Newspaper article St Louis Post-Dispatch (MO)

Republicans Applaud Dole Decision

Newspaper article St Louis Post-Dispatch (MO)

Republicans Applaud Dole Decision

Article excerpt

He is a man of the Senate, a master of its ways.

But after 35 years in Washington, Bob Dole decided that the best way to reach the White House was leaving his beloved Congress behind and perhaps even running against it.

Dole's announcement Wednesday that he would resign from the Senate was viewed in most circles as a bold gamble aimed at lifting his presidential campaign from the abyss.

His decision stunned fellow senators, House Speaker Newt Gingrich, R-Ga., and President Bill Clinton.

Dole acknowledged in a brief, emotional speech in a Senate office building that he had reached a difficult point in his presidential quest. He said he needed to part company with the Senate after 27 years to rebuild the momentum that he will need to compete with Clinton in November.

"Some might find it surprising, given the view that Congress has been my life, but that is not so," Dole said. "With all due respect to Congress, America has been my life.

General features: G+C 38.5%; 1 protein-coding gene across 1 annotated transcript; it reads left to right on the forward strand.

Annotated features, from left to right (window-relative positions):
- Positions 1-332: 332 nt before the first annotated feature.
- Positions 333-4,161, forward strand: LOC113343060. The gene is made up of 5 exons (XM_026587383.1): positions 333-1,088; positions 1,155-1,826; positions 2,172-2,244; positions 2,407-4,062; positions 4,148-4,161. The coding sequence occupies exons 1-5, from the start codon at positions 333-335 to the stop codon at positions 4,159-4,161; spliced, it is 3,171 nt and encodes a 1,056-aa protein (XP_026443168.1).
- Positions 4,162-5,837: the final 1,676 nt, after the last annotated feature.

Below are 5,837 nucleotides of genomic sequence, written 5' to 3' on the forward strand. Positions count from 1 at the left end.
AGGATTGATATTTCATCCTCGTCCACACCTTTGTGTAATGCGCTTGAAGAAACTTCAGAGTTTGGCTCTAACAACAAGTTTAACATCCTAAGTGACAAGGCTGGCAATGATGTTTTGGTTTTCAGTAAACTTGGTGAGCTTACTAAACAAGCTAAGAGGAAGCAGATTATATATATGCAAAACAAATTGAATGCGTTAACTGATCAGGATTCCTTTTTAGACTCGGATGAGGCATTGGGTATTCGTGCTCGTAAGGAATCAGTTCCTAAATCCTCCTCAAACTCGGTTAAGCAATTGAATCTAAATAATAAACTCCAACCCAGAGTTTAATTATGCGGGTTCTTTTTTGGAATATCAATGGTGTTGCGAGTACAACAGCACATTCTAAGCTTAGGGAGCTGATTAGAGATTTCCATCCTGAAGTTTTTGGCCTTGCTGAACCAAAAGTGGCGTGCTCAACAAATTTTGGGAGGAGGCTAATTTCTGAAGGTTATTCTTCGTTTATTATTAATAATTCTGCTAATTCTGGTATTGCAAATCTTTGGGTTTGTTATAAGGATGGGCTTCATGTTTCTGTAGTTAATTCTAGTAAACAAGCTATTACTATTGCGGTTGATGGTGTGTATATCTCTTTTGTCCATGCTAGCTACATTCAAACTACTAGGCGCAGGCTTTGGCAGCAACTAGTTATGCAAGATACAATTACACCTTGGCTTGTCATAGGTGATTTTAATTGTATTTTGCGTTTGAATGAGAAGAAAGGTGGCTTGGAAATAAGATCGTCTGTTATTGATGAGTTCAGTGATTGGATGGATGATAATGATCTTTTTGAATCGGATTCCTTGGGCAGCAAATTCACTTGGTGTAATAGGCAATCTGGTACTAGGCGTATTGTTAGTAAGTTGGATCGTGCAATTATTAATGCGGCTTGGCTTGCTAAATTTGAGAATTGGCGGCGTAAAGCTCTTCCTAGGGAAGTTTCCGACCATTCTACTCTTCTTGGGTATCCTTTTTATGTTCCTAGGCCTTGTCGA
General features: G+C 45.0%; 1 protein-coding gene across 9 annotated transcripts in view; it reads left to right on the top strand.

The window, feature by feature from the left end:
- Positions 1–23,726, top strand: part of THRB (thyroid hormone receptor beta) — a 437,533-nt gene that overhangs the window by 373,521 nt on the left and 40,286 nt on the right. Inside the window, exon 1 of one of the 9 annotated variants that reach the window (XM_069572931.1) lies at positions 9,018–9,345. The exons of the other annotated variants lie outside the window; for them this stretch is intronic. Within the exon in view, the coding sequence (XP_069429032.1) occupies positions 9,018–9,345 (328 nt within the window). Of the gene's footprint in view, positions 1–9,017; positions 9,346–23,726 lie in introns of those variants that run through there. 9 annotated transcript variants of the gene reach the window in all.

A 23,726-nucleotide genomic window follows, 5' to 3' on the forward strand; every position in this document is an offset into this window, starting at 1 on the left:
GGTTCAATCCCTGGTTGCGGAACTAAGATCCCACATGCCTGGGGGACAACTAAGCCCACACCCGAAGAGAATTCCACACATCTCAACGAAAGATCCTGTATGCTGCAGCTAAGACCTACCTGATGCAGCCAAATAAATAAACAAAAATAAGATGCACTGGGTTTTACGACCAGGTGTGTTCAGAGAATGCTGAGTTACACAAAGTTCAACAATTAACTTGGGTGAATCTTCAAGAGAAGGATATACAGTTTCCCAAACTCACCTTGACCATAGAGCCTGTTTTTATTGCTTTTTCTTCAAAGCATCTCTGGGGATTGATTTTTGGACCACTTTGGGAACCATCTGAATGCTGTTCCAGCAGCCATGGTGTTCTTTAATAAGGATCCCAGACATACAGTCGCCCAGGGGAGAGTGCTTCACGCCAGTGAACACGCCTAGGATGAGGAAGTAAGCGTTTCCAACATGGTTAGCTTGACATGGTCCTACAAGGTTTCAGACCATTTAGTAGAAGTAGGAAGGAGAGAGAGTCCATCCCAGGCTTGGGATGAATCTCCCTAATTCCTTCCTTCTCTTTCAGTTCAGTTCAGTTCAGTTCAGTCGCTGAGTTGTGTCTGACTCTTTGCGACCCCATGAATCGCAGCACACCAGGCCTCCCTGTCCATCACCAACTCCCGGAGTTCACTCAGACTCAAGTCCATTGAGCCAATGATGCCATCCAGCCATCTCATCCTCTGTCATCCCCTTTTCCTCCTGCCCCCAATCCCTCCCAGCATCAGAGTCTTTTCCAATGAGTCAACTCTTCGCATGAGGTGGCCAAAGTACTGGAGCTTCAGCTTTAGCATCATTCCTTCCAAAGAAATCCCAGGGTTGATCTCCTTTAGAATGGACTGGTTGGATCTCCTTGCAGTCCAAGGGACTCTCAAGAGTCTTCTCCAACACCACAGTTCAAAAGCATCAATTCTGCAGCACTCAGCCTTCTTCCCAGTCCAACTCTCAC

"At the very least, a presidential candidate owes America his full attention - everything he can give, everything he has - and that is what America shall receive from me."

Dole therefore begins the next phase of his presidential quest as a political outsider, unfamiliar footing since he won election as the Russell County, Kan., attorney in 1952. Dole was elected to the U.S. House in 1960 and to the Senate in 1968, where he has served a record six times as leader of the Republican senators.

Dole planned to make his first campaign stop as a lame-duck senator today in Chicago.

In quitting the Senate, Dole admitted failure in his strategy of campaigning for the presidency from the Senate floor. His departure also suggested that he wants to distance himself from a Republican Congress that has grown unpopular among many Americans.

Bond, Ashcroft Applaud

But Republican National Chairman Haley Barbour insisted Wednesday that Dole would be sounding Republican themes - in favor of smaller government, less taxes and tough anti-crime proposals. "He'll take that same agenda out in the country away from Washington."

Sen. Christopher S. Bond, R-Mo., said Dole's departure was "good news for Republicans that he's going to devote his entire energy to the campaign. Now he'll be able to draw the clear distinctions between his views and President Clinton's views."

Bond said he was shocked by Dole's decision even though he himself had advised giving more attention to the presidential race. "He was not focusing on the campaign enough. . . . Being majority leader is like being nipped to death by a pack of ducks."

Sen. John Ashcroft, R-Mo., said Dole "has been a great leader of the Senate. . . . When the American people come to know Bob Dole like we know him in the Senate, they will elect him president of the United States."

Illinois Gov. Jim Edgar was among Republican governors who met with Dole in Washington on Tuesday. …

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